We are not phobic and we are not hysterical. Nevertheless, there are definitive limits to our principled tolerance. Precisely because our tolerance is principled. Case in point -– When rights collide with freedoms -– reported May 28th in the Toronto Star. Adi Abdul Humaid killed Aysar Abbas. Stabbed her in the neck 19 times with a steak knife. Subsequent to conviction for first-degree murder, he appealed –- on rather outlandish grounds. Argued his wife had been unfaithful. Not that he’d intended divorcing but mistakenly killed her, though. His appeal was more outlandish than that. Her adultery wasn’t grounds for divorce. Far as he was concerned, it was grounds for murder. Because he was a devout Muslim and had to protect his family’s honour.

Perhaps Mr. Humaid’s argument might have found merit elsewhere -– under Sharia law. Perhaps. No point even speculating if so. The extent to which Muslim wives constitute chattel under Islamic law. Whether first-degree murder can mean anything in relation to chattel. No point speculating, debating or even acknowledging Mr. Humaid’s argument. Because no speech purporting to justify crimes against human beings on grounds of their -– sufficiently or entirely -– lacking humanity qualifies as argument. Such speech qualifies as hate -– not argument. And, as hate, it was properly rejected by the Ontario Court of Appeal.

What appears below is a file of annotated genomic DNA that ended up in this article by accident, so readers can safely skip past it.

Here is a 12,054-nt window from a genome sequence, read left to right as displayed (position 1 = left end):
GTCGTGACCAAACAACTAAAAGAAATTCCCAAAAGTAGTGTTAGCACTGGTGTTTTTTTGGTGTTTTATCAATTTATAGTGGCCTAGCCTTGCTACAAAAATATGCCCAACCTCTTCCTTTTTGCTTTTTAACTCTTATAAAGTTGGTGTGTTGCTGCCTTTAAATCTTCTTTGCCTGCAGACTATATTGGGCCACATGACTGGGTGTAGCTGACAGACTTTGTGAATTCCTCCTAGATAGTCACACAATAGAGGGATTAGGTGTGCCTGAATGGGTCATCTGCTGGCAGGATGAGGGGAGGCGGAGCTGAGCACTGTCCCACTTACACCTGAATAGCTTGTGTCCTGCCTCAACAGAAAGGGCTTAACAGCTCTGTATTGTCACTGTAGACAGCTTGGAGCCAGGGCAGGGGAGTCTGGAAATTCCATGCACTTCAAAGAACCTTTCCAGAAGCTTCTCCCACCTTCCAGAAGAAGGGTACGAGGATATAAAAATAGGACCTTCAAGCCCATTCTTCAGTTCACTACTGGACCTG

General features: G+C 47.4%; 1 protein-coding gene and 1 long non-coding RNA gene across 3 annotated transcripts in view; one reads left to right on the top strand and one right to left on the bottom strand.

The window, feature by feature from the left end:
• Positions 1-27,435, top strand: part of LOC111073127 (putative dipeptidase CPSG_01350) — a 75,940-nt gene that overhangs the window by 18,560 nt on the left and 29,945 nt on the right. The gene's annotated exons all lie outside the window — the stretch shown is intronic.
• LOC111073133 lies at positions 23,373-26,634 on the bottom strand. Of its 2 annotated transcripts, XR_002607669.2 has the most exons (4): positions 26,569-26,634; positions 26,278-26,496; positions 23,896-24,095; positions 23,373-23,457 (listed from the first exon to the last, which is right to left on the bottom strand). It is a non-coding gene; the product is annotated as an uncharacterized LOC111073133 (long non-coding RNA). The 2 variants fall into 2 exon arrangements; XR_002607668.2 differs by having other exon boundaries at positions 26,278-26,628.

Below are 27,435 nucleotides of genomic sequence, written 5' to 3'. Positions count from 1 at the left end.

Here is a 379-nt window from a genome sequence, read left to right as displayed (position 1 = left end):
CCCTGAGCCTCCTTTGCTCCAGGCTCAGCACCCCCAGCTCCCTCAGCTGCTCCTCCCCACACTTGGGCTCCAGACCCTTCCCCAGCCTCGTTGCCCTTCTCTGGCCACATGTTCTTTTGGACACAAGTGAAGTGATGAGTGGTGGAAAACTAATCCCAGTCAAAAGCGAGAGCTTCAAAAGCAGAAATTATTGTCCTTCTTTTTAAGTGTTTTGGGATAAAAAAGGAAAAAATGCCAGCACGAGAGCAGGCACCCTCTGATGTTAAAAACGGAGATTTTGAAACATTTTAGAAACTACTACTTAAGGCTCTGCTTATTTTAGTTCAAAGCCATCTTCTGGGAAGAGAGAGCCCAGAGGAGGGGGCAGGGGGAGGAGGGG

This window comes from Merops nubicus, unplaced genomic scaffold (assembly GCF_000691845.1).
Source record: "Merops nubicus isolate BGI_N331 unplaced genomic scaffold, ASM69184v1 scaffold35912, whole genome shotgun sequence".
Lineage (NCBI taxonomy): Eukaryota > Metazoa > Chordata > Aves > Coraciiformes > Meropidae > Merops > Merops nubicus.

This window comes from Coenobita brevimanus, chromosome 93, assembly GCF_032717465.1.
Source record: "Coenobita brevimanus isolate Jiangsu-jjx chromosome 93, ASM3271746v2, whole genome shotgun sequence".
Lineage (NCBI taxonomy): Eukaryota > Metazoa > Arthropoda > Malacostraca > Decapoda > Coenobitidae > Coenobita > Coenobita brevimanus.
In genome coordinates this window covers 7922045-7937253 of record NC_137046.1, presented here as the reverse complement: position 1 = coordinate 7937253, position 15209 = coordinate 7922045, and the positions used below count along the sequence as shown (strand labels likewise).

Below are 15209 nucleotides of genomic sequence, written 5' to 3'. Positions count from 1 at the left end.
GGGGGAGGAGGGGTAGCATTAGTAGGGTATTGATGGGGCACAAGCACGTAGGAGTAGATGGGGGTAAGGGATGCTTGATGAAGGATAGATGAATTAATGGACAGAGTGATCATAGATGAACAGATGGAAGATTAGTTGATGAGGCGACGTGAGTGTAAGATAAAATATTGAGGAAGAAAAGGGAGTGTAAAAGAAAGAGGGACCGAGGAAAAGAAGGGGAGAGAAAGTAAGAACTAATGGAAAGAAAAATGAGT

Of course it was rejected. The point, though, is what Superior Court Justice J.A. Doherty wrote about Mr. Humaid’s religious beliefs:
The alleged beliefs are premised on the notion that women are inferior to men and that violence against women is in some circumstances accepted, if not encouraged. These beliefs are antithetical to fundamental Canadian values…
Antithetical to the Canadian way. Antithetical to fundamental Canadian values. Values including –- but not limited to –- gender equality, reasonable accommodation, Canadian freedom and democracy or multiculture as in Toronto. And what defines the Canadian way? What distinguishes values which are fundamentally Canadian from those which are inconsistent – contradicting the Canadian way? Our principled tolerance, that’s what.

That’s what Haroon Siddiqui doesn’t get. The meaning of our principled tolerance. For if we apply Siddiqui’s reasoning to this case in point, we must conclude Justice Doherty panicked. That the Justice rationalized discriminating Mr. Humaid’s avowed devout religious beliefs, denying his religious freedom because of “.. the panic that’s driving our democratic societies in this post-9/11 era.”

Intolerant panic? Absurd. How could Justice Doherty not have rejected such beliefs as antithetical to the Canadian way? Not conceivable, tolerating such intolerant beliefs and actions. By the very meaning of our principled tolerance, there’s no tolerating such hatred-verging intolerance. Not without losing the Canadian way as if we’d never found it.